On the basis of the histopathologic features observed in the respiratory tissues of the case-patients who were not infected with pandemic (H1N1) 2009, along with their clinical and epidemiologic information, the specimens were further evaluated by using special histochemical stains, immunohistochemical tests, and molecular assays. At least l etiologic agent was identified in specimens from 69 (28%) of the 250 specimens (Table). Bacterial pathogens were identified for 44 case-patients; Staphylococcus aureus and Streptococcus pneumoniae were the most frequently identified. Immunohistochemical tests and PCRs found evidence of viral agents in samples from 26 case-patients. Most of these were seasonal or unsubtypeable influenza A viruses; in a smaller subset, other respiratory viruses were detected, including respiratory syncytial virus and adenovirus. Multiple fungal pathogens were detected in specimens from 2 case-patients.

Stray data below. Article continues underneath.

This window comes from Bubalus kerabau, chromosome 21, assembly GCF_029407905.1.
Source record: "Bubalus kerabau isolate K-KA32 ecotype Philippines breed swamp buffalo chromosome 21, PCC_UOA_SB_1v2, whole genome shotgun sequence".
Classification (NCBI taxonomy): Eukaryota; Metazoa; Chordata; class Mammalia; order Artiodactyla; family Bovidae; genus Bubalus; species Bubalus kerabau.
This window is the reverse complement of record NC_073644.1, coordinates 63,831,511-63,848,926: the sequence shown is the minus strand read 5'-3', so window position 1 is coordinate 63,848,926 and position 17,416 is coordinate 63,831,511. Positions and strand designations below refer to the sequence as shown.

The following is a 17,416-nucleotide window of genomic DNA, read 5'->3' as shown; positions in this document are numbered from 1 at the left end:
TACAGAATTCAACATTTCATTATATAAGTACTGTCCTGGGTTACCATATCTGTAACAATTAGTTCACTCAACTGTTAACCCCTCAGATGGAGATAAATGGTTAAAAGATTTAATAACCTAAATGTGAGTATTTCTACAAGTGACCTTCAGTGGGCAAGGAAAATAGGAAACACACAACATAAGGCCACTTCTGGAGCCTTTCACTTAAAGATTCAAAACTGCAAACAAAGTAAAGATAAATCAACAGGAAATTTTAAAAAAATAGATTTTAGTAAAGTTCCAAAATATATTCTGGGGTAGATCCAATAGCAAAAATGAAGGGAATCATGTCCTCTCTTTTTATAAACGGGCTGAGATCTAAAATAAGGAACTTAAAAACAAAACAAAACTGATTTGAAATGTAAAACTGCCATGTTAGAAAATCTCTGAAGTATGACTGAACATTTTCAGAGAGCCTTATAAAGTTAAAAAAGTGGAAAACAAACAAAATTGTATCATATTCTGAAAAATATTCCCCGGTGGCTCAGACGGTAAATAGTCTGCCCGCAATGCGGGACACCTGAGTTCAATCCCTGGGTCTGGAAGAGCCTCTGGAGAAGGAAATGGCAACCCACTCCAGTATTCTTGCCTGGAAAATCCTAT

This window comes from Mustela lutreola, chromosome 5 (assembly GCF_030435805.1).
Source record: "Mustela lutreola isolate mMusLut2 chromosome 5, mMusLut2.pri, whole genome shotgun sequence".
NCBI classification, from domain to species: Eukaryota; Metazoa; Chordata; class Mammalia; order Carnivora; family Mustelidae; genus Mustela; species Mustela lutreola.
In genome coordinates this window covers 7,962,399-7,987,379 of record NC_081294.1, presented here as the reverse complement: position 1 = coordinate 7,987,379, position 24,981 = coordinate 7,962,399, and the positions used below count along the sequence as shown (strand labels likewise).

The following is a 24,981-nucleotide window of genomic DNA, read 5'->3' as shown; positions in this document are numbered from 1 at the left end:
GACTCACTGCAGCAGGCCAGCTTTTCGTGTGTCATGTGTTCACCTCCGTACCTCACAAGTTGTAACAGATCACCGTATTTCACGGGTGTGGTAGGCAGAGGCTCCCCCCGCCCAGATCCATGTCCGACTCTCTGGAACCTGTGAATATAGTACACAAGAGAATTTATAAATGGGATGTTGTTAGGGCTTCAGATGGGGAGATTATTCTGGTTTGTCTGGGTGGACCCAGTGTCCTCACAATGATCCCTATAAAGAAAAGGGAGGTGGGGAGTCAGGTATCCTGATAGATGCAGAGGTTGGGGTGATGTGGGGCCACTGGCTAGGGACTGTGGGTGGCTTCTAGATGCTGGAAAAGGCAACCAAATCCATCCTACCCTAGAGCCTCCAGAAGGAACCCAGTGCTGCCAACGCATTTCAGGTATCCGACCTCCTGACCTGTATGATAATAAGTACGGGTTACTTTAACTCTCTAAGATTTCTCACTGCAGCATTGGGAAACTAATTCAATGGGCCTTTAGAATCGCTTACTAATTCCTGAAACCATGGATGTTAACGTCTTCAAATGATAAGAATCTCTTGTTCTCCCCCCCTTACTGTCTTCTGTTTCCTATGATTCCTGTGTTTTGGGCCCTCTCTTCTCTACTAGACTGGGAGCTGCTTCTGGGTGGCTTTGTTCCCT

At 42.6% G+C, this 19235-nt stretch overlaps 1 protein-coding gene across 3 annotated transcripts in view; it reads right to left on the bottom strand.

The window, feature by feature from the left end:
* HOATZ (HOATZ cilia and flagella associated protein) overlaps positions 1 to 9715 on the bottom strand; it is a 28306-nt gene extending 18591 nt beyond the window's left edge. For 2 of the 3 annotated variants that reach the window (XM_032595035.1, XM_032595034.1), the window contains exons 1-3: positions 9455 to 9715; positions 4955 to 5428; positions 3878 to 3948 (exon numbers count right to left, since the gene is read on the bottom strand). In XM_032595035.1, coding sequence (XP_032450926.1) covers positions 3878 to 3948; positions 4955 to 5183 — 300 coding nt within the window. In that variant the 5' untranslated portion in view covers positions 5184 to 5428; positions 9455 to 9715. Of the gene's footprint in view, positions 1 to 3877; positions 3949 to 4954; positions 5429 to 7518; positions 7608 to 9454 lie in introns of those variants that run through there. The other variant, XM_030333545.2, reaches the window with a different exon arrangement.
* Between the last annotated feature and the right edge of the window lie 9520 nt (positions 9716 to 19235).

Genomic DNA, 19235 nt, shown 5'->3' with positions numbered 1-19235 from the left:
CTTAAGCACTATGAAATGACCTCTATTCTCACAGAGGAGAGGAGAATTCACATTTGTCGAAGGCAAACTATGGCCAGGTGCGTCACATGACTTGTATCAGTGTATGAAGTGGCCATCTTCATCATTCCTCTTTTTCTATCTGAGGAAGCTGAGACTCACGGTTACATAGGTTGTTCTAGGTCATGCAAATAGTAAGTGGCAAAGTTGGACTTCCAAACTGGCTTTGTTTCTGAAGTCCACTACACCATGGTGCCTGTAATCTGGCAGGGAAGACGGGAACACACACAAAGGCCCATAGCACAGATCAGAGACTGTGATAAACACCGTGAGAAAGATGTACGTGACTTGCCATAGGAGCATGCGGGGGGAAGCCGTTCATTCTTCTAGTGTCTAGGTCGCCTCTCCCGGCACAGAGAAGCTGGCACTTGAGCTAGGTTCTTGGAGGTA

For many of the diseases caused by the pathogens subsequently identified, the clinical features are predominantly respiratory, and many nonspecific manifestations are similar to those of influenza. Nonetheless, >50% of the patients in this study who died of suspected influenza had negative test results for pandemic (H1N1) 2009 virus, and for >25% of these, other infectious causes were detected. Infections other than influenza should be considered during a pandemic and during an endemic influenza season to facilitate the diagnosis of illness and treatment of patients with complications or severe respiratory infections. Although we did not conduct a case–control study, these findings also support the results of other studies that previously reported the demographic characteristics of patients with pandemic influenza infections and the risk factors for severe or fatal pandemic influenza infections (3,4), especially with respect to obesity (5).